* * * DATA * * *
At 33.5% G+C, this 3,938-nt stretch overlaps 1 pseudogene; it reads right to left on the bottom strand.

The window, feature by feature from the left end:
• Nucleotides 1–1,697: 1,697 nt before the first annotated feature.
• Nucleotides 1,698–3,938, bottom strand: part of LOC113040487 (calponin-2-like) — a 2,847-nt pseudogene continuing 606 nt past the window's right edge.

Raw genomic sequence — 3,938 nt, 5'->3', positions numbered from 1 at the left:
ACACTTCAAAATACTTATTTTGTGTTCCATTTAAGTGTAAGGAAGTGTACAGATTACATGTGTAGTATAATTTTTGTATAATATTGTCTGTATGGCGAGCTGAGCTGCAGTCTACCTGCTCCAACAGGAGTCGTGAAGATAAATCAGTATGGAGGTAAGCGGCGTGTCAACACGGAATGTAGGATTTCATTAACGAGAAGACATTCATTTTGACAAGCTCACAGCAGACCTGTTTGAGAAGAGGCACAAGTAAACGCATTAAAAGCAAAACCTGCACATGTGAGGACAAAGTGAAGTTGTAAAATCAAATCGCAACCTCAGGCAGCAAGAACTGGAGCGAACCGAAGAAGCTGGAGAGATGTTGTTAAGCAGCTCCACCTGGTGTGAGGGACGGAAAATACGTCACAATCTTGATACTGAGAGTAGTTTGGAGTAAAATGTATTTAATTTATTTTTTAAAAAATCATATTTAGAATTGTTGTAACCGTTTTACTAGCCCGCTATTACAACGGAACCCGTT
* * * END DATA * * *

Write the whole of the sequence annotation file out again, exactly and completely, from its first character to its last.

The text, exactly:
At 33.5% G+C, this 3,938-nt stretch overlaps 1 pseudogene; it reads right to left on the bottom strand.

The window, feature by feature from the left end:
• Nucleotides 1–1,697: 1,697 nt before the first annotated feature.
• Nucleotides 1,698–3,938, bottom strand: part of LOC113040487 (calponin-2-like) — a 2,847-nt pseudogene continuing 606 nt past the window's right edge.

Raw genomic sequence — 3,938 nt, 5'->3', positions numbered from 1 at the left:
ACACTTCAAAATACTTATTTTGTGTTCCATTTAAGTGTAAGGAAGTGTACAGATTACATGTGTAGTATAATTTTTGTATAATATTGTCTGTATGGCGAGCTGAGCTGCAGTCTACCTGCTCCAACAGGAGTCGTGAAGATAAATCAGTATGGAGGTAAGCGGCGTGTCAACACGGAATGTAGGATTTCATTAACGAGAAGACATTCATTTTGACAAGCTCACAGCAGACCTGTTTGAGAAGAGGCACAAGTAAACGCATTAAAAGCAAAACCTGCACATGTGAGGACAAAGTGAAGTTGTAAAATCAAATCGCAACCTCAGGCAGCAAGAACTGGAGCGAACCGAAGAAGCTGGAGAGATGTTGTTAAGCAGCTCCACCTGGTGTGAGGGACGGAAAATACGTCACAATCTTGATACTGAGAGTAGTTTGGAGTAAAATGTATTTAATTTATTTTTTAAAAAATCATATTTAGAATTGTTGTAACCGTTTTACTAGCCCGCTATTACAACGGAACCCGTT